I arrived in Malaysia a few days ago, and it is my first time back since 2010. Since that last visit I have seen a lot of Asia and the world in general, so in many ways I am seeing the country again with a fresh set of eyes. While I might have viewed Malaysia with tourist eyes many years ago, I now bring a lot more context and experience to bear on my time in the country.
Malaysia has a lot to offer, and I’m a big fan. It is one of the first places I recommend for those new to the region.
Here are six reasons why Malaya rocks.
1. Good infrastructure. Kuala Lumpur is a major transport hub, with cheap flights and lots of connections to other parts of the region. Buses are cheap and can take you anywhere easily and pleasantly, and trains are impressive. There also are good roads, modern facilities and a great 4G cell network—everything you need for a good visit.
I flew from Melbourne, Australia to the Malaysian megacity of Kuala Lumpur for $165, and then I easily flew north to the UNESCO historic city of Penang for $25 round-trip.
2. Affordability. While the locals in Kuala Lumpur complained about the rising prices in the city, Malaysia still is a very affordable destination, with accommodations that can run $15 a night, meals that cost only $3-4 apiece, and services and material goods similarly priced. Malaysia strikes a wonderful balance between quality and cost overall, much better than modern places such as Singapore or Brisbane and developing destinations such as Yangon (Burma) or Vientiane (Laos).
3. Quality food. While Thailand and Vietnam gets all the credit for good eats in the region, and of course there is plenty of fine dining in the former Malaysian city of Singapore to the south, Malaysia is a serious foodie country. Places like Penang grew to prominence because they were strategic trading hubs along the Straits of Melaka (a city in Malaysia, I might add), and this pays dividends in the form of a cultural melting pot where food from Europe, India, the Middle East and elsewhere in Asia have come together nicely and often are fused.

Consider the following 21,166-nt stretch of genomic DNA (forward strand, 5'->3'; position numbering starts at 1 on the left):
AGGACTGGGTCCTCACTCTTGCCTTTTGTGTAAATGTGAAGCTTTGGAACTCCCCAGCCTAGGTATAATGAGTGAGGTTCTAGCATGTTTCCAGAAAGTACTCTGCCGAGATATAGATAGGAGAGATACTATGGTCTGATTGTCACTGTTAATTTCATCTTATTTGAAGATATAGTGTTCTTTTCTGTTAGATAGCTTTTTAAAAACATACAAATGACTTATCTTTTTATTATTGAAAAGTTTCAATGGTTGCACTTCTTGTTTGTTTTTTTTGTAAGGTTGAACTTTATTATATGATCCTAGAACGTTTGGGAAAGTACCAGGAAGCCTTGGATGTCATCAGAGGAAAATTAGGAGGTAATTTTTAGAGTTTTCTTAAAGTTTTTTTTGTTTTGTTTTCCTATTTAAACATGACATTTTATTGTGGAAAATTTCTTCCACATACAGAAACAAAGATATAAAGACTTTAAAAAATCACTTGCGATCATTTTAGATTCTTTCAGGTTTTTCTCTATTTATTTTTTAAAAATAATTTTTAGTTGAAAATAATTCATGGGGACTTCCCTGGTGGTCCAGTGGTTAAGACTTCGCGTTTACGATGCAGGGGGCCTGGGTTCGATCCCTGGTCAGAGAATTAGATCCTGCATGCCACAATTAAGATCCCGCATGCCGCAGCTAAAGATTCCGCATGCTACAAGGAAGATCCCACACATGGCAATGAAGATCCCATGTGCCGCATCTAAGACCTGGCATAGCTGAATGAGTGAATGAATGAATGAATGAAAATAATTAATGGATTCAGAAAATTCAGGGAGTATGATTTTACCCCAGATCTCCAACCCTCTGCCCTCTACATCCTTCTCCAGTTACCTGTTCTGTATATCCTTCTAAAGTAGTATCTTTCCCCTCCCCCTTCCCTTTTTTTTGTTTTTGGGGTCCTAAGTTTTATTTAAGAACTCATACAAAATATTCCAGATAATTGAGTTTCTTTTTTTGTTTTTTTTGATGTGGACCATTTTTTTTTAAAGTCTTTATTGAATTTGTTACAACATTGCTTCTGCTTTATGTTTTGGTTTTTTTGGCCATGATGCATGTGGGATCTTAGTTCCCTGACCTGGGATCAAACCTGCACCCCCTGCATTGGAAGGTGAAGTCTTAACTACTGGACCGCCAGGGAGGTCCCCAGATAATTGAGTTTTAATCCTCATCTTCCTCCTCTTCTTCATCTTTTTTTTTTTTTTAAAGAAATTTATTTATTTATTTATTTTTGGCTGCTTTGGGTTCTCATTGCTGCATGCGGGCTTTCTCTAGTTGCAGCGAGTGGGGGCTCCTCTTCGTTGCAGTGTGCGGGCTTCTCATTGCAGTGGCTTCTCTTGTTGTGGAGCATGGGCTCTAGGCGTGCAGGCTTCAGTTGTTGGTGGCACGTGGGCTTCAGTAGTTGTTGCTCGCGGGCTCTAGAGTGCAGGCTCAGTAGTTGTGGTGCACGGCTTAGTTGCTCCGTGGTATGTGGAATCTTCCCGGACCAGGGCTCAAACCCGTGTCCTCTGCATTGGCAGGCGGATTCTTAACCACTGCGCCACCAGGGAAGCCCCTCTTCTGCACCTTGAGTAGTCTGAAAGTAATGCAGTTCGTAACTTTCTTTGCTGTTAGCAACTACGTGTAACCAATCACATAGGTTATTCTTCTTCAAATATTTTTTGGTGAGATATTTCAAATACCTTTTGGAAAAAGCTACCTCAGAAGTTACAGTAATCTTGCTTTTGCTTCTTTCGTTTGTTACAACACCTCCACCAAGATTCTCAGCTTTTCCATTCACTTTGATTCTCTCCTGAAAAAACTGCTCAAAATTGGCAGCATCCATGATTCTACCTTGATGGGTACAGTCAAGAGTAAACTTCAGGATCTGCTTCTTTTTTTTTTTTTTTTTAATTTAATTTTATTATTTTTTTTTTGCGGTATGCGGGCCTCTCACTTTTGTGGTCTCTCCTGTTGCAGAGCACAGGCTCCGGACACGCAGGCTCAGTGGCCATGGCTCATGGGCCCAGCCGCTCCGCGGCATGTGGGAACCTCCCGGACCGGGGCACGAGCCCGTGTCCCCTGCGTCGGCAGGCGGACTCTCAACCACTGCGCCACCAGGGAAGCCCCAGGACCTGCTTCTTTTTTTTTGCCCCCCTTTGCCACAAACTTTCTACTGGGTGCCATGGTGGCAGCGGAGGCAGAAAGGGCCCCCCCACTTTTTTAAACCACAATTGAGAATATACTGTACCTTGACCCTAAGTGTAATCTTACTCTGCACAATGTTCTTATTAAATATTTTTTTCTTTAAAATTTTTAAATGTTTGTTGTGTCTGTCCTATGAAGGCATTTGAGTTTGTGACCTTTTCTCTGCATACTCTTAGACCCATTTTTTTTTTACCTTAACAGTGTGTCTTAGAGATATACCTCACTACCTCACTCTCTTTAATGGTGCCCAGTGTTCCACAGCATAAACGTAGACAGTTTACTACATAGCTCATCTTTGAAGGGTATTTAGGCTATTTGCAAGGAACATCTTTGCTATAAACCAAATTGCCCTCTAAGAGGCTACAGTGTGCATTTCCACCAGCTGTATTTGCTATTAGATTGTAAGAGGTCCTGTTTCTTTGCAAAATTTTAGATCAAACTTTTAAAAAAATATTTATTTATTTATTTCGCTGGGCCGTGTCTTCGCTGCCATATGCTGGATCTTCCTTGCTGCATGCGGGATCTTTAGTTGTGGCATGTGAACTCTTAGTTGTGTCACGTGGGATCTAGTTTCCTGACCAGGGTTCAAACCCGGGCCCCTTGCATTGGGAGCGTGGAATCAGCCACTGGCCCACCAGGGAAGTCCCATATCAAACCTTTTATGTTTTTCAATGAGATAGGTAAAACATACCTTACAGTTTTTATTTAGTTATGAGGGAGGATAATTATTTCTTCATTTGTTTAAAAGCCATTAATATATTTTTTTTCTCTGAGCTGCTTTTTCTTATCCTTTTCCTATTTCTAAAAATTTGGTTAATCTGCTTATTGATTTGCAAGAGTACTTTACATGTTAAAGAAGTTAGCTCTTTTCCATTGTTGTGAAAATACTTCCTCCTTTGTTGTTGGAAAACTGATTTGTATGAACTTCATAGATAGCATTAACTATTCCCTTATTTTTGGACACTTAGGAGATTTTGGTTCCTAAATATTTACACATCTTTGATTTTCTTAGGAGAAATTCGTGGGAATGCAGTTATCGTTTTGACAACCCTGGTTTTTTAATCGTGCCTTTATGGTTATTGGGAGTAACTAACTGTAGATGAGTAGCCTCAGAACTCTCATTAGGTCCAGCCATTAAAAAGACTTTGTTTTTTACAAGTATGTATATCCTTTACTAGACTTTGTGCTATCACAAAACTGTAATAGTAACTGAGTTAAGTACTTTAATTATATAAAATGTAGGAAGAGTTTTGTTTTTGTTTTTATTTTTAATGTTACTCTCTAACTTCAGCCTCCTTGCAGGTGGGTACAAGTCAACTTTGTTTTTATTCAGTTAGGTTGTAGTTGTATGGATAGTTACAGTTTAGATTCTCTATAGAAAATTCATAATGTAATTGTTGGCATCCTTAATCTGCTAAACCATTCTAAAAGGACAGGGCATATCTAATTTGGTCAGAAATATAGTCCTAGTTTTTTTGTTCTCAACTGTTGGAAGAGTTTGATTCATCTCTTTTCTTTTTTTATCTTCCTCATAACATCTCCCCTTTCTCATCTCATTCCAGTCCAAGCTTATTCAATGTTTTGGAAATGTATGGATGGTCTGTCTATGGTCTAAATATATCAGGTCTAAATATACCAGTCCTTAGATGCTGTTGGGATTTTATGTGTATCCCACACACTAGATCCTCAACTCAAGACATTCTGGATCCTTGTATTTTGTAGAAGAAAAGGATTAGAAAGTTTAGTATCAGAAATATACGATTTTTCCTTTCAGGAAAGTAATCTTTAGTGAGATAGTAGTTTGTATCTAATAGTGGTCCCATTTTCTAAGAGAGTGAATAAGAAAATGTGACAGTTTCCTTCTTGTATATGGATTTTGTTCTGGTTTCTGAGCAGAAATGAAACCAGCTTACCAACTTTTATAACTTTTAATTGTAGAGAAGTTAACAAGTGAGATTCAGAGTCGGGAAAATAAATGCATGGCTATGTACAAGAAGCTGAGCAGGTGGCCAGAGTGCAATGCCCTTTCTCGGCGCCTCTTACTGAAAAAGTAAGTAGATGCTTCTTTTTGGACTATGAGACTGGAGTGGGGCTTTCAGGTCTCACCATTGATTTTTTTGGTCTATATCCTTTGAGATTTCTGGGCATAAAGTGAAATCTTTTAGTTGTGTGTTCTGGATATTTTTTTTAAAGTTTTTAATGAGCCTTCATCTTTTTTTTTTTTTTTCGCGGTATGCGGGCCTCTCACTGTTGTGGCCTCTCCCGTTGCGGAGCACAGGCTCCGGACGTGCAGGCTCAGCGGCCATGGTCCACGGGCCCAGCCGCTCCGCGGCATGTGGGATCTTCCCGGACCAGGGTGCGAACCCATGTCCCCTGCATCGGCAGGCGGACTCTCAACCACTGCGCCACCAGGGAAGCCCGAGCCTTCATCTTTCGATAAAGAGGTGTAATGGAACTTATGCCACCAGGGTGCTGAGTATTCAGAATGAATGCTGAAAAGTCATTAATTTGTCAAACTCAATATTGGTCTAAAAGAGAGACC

Malaysia can be a foodie paradise, and at low costs as I mentioned above. You just feel good eating in Malaysia, even if you aren’t a hardcore food tourist.
4. Friendly people. Chalk it up to Islam’s focus on community, the country’s synthesis of cultures, or the laid-back island roots of the Malay people. Any way you look at it, though, Malaysia is a friendly place to visit (and a highly moderate Muslim country for those who get scared by extremist Islam). You feel welcomed, and even the tourists are less likely to be of the crazy sort because the partying is under control.
5. Strong culture. Islam brings the spice, making Malaysia far more exotic and exciting than visiting, say, Canada. The strong mix of cultures due to the country’s location and trading roots means that Malaysia has more than just Muslim culture to offer, though.
Right now I’m staying in the Chinese quarter, in a traditional Chinese home that has been converted into a guest house. For dinner last night, I had some really authentic Indian food. There’s plenty of culture to explore in the country, which is one of my favorite reasons for traveling. You’re not getting Canada or a monoculture when you come here.
6. Many attractions. Want history? Places like Melaka and Penang have plenty of meaty history and historical sights. Want beaches? The country is teeming with them, and that’s the emphasis right now from the Malaysian tourism board since places like the Perhentian Islands are great places to catch crystal clear water and fluffy sand. Want adventure tourism? Try one of the world’s best unspoiled jungles by visiting Tamen Negara. Looking for shopping? Yeah, all of Asia has the mall thing going hard, and Malaysia is no exception. Prices are good here for shopping, too, as I mentioned above.
I’m only spending a week in Malaysia this trip, and half of my time will be spent visiting the Vedanta monasteries here and recovering from my fast-paced travel schedule the last two months of my trip. But I like what I see, and I’m reminded why Malaysia was one of the reasons that I first fell in love with Asia. I’ll definitely include more Malaysia time in my 2016 Asia trip.
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Peter is a relationship coach, writer/producer, and R&D monastic. He splits his time between San Francisco and Asia. Read more about Peter.